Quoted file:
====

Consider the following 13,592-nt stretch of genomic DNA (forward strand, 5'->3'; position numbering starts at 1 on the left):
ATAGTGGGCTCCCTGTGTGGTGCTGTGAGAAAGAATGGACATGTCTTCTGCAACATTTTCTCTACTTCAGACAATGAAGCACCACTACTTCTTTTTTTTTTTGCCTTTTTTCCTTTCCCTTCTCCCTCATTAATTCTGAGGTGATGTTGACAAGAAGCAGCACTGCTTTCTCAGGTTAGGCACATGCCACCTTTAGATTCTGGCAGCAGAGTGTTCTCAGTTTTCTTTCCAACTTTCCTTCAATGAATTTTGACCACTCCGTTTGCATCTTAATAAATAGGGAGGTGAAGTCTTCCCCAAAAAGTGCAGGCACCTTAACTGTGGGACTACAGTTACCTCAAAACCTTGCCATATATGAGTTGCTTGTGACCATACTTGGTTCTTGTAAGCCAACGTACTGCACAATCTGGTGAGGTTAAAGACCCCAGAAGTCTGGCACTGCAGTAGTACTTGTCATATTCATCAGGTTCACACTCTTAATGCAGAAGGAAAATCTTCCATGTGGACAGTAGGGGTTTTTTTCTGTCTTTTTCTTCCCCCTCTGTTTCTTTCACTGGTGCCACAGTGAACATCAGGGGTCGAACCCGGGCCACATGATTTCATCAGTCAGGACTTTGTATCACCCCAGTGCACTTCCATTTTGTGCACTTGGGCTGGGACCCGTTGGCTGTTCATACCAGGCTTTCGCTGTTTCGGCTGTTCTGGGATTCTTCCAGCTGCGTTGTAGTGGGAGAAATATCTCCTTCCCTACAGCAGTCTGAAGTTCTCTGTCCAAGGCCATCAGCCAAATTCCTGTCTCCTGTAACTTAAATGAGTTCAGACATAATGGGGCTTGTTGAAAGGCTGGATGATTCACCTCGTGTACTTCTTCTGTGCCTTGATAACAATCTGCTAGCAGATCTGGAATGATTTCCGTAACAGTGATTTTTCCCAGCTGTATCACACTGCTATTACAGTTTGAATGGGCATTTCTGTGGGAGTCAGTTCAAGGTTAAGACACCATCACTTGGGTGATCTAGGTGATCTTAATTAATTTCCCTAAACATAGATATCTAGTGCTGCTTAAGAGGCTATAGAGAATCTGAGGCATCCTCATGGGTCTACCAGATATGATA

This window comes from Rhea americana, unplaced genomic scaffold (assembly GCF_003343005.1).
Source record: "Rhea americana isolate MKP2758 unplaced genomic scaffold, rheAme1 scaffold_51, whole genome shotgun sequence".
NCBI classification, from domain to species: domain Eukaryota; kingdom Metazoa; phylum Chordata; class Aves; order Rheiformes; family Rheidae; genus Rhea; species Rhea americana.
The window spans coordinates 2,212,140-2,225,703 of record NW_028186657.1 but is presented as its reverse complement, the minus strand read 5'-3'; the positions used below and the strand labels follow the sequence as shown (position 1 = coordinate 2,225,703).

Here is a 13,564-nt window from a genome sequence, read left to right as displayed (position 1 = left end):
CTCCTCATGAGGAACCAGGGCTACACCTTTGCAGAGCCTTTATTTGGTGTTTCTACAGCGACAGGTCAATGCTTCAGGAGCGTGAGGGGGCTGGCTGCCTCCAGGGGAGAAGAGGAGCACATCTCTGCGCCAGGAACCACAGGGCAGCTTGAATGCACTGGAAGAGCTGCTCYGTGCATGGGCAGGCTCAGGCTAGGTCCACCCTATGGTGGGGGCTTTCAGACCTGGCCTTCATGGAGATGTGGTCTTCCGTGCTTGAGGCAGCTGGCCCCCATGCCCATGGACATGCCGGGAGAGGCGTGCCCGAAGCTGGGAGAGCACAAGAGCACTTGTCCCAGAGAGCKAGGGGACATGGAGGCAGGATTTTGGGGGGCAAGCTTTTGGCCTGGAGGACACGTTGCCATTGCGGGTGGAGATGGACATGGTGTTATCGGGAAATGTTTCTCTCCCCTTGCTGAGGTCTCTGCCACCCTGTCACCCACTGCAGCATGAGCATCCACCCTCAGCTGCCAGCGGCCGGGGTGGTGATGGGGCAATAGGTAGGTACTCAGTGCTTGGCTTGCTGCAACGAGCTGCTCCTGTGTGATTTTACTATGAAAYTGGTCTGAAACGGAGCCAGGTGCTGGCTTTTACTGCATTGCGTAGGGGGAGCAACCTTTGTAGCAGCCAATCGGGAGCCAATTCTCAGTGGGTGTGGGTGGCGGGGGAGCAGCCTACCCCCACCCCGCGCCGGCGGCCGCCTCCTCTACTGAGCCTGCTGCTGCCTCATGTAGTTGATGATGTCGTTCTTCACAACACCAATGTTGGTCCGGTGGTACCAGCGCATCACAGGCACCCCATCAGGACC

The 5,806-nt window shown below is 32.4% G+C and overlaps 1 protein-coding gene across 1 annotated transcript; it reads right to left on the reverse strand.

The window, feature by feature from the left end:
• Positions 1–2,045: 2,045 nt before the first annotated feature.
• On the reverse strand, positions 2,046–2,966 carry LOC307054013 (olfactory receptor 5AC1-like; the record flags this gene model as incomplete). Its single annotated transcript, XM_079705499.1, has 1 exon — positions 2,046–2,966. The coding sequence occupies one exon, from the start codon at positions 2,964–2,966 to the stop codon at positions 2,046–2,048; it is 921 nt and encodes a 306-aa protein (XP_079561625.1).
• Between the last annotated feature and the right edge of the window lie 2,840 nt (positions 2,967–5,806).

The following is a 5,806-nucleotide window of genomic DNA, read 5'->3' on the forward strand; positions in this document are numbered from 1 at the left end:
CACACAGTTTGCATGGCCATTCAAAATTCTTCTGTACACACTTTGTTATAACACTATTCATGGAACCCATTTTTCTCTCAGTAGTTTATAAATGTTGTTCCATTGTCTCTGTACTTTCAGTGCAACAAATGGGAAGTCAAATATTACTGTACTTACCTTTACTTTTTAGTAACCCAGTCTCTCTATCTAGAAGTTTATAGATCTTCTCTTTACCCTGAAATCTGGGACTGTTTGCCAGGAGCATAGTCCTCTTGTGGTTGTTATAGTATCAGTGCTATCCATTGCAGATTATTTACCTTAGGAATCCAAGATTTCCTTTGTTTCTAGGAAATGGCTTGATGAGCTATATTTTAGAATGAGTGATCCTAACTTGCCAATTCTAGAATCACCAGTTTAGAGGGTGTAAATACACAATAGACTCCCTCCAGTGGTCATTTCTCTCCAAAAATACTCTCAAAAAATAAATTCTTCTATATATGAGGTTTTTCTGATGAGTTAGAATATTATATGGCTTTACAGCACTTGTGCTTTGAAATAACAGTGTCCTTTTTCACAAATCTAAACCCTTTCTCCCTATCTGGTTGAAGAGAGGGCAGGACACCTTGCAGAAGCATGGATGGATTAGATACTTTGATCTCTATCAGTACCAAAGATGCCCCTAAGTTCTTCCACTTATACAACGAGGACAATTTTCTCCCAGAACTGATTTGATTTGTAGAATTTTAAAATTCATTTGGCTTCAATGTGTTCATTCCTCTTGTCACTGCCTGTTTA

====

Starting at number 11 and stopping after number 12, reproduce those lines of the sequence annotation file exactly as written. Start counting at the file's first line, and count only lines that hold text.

• Positions 1–2,045: 2,045 nt before the first annotated feature.
• On the reverse strand, positions 2,046–2,966 carry LOC307054013 (olfactory receptor 5AC1-like; the record flags this gene model as incomplete). Its single annotated transcript, XM_079705499.1, has 1 exon — positions 2,046–2,966. The coding sequence occupies one exon, from the start codon at positions 2,964–2,966 to the stop codon at positions 2,046–2,048; it is 921 nt and encodes a 306-aa protein (XP_079561625.1).